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City denies zoning amendment for undeveloped property

Councilman Michael Ray offers his thoughts on the zoning amendment request at a recent City Council meeting. (Photo by Jacob Sturm)

By Jacob Sturm

Amidst uneasiness from the City Council, a zoning amendment that would have changed an
undeveloped piece of land from a C-3 (Commercial General District) to a C-5 (Commercial
Intensive District) zoning was denied.

The decision came following a process of discussion with the applicant’s representative at the
meeting, along with a previously initiated request at a prior Mustang Planning Commission
meeting that was recommended for denial at that time.

According to City Planner Ryan Conner, the city staff recommended a C-4 zoning. The applicant
appealed to the City Council regarding the zoning as part of the July 11 meeting.

Conner told the Mustang Times the commercial zoning districts are driven by the intensity of
the uses allowed within the districts. He said the larger the districts, like C-5 districts, would be
more busy areas usually near the highways.

He said the applicant was asking for a C-5 development in a retail neighborhood area during the
meeting. Conner then said there are avenues the applicant could have taken to help reduce the
risk for the city. He mentioned a PUD avenue that could have been taken to get storage space if
the applicant chose that path, which would have identified the vision of the development and
removed some of the unknown factors for council.

Cooper Hahn, who served as the applicant’s representative at the meeting, said his client’s new
buyer needed C-5 for the flexibility due to the size of the property and the types of uses the
buyer may be able to get from it.

“The big main use for C-5 that the commercial developer desires is the storage use,” Hahn said
during his presentation to council members. “The only way that developer can get storage use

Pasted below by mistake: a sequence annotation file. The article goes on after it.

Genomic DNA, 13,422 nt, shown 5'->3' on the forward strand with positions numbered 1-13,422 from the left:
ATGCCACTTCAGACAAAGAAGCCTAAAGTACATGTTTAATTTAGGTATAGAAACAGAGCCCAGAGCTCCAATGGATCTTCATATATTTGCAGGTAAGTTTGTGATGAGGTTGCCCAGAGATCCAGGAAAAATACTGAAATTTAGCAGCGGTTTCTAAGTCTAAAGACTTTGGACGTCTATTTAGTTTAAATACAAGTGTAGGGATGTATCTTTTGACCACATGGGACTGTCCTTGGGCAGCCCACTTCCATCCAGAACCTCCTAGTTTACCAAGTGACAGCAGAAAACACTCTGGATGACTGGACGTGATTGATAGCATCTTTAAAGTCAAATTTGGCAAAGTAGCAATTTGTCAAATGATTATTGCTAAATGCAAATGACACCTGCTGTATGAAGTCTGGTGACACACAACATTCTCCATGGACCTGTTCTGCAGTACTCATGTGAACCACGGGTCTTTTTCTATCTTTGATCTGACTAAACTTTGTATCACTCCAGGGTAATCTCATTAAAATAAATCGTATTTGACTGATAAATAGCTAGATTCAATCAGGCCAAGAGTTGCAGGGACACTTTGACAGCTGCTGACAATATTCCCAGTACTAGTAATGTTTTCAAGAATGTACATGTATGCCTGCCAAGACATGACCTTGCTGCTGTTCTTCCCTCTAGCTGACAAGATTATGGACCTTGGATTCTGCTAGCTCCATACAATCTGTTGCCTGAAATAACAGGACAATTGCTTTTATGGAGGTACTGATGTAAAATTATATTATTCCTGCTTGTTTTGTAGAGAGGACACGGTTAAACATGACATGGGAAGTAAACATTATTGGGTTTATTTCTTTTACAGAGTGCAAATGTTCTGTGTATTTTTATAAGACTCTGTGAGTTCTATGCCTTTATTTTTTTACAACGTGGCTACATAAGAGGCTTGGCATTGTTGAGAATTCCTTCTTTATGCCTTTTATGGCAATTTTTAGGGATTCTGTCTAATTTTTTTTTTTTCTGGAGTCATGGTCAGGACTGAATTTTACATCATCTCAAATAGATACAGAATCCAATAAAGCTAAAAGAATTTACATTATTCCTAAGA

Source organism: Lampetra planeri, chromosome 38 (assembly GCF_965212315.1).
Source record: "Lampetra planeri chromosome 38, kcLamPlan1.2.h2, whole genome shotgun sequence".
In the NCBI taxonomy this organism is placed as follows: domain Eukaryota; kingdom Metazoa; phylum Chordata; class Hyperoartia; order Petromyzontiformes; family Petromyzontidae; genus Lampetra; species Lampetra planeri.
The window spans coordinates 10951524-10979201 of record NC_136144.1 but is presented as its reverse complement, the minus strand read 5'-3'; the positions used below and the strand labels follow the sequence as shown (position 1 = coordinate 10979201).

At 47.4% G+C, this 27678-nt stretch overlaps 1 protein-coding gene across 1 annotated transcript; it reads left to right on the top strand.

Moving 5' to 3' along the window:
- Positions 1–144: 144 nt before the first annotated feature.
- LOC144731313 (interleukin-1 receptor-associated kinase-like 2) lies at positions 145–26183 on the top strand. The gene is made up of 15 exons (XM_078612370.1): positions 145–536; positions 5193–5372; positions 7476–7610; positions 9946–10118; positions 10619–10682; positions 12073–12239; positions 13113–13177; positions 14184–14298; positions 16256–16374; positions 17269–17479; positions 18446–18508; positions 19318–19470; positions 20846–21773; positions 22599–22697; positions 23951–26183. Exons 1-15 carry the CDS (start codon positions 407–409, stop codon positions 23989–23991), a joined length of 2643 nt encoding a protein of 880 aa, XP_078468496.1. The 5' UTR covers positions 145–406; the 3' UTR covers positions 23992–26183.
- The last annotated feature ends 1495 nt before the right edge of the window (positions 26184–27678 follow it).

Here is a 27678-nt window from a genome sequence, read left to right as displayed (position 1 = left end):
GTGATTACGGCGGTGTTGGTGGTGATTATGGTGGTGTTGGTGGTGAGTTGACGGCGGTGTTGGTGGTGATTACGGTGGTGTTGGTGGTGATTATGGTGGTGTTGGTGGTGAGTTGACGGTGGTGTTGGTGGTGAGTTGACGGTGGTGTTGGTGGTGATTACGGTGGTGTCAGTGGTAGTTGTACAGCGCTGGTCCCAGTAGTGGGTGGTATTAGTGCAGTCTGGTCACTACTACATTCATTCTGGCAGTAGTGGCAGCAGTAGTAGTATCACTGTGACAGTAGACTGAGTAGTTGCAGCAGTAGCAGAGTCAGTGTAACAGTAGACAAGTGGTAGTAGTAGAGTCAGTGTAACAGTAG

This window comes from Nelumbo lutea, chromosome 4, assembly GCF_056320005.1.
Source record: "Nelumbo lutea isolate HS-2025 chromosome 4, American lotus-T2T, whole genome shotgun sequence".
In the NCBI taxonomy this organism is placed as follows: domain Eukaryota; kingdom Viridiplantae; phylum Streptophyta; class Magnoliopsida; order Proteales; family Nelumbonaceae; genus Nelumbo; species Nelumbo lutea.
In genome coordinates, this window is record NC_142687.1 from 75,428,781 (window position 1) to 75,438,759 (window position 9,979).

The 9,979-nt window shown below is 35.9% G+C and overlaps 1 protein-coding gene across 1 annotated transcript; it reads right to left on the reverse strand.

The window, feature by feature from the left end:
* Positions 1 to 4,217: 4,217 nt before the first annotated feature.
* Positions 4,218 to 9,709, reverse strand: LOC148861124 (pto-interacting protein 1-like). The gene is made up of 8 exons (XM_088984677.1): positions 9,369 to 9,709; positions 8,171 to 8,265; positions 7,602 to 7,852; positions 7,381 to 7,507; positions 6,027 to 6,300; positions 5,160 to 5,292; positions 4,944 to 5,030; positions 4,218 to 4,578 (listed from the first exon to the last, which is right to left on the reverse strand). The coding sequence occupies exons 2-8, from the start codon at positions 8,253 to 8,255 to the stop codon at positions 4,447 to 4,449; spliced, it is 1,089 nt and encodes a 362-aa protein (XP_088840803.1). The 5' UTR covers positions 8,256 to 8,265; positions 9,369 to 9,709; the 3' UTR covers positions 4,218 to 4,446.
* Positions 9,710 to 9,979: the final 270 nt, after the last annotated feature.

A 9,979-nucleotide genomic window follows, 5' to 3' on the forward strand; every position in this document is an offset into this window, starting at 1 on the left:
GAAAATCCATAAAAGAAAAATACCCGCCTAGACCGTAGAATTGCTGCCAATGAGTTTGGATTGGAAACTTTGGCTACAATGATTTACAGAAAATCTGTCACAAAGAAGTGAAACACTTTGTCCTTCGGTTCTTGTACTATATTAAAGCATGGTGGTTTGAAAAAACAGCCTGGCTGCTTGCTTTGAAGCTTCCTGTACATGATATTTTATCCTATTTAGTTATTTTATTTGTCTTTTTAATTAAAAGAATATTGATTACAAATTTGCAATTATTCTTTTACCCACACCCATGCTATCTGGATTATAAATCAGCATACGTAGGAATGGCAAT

is through C-5. There are PUD’s and there are commercial use permits that are also authorized,
both of which require very specific site plans, architects, engineers (resulting in a) significant
cost to a buyer that doesn’t own the property.”

One of the first concerns leading off the discussion at the meeting was the lack of knowing what
companies will be a part of the development as part of the site plan, and the uncertainty on
what will be built if the property zoning was changed to the applicant’s request. Councilman
Travis McKenzie explained his thoughts on the matter.

“I’m having a quandary because you don’t know what you’re going to put there, but you want
us to agree to a C-5 from a C-3,” McKenzie said.

Hahn stated the buyer did want storage use, and needed assurances as the anchor tenant to
offer additional retail space once they have their storage in place.

Councilman James Waugh then spoke on the plans for the additional retail, and indicated that
retail could then be C-5 retail which the city wouldn’t know about until the development

Councilman Josh Leete also spoke to the situation.

“The brick wall isn’t necessarily my concern with this,” Leete said. “It’s the fact that this isn’t
binding at all. It could be anything C-5… This scares me because this doesn’t hold anybody to

Multiple citizens spoke in opposition to the zoning change request, arguing that the risk of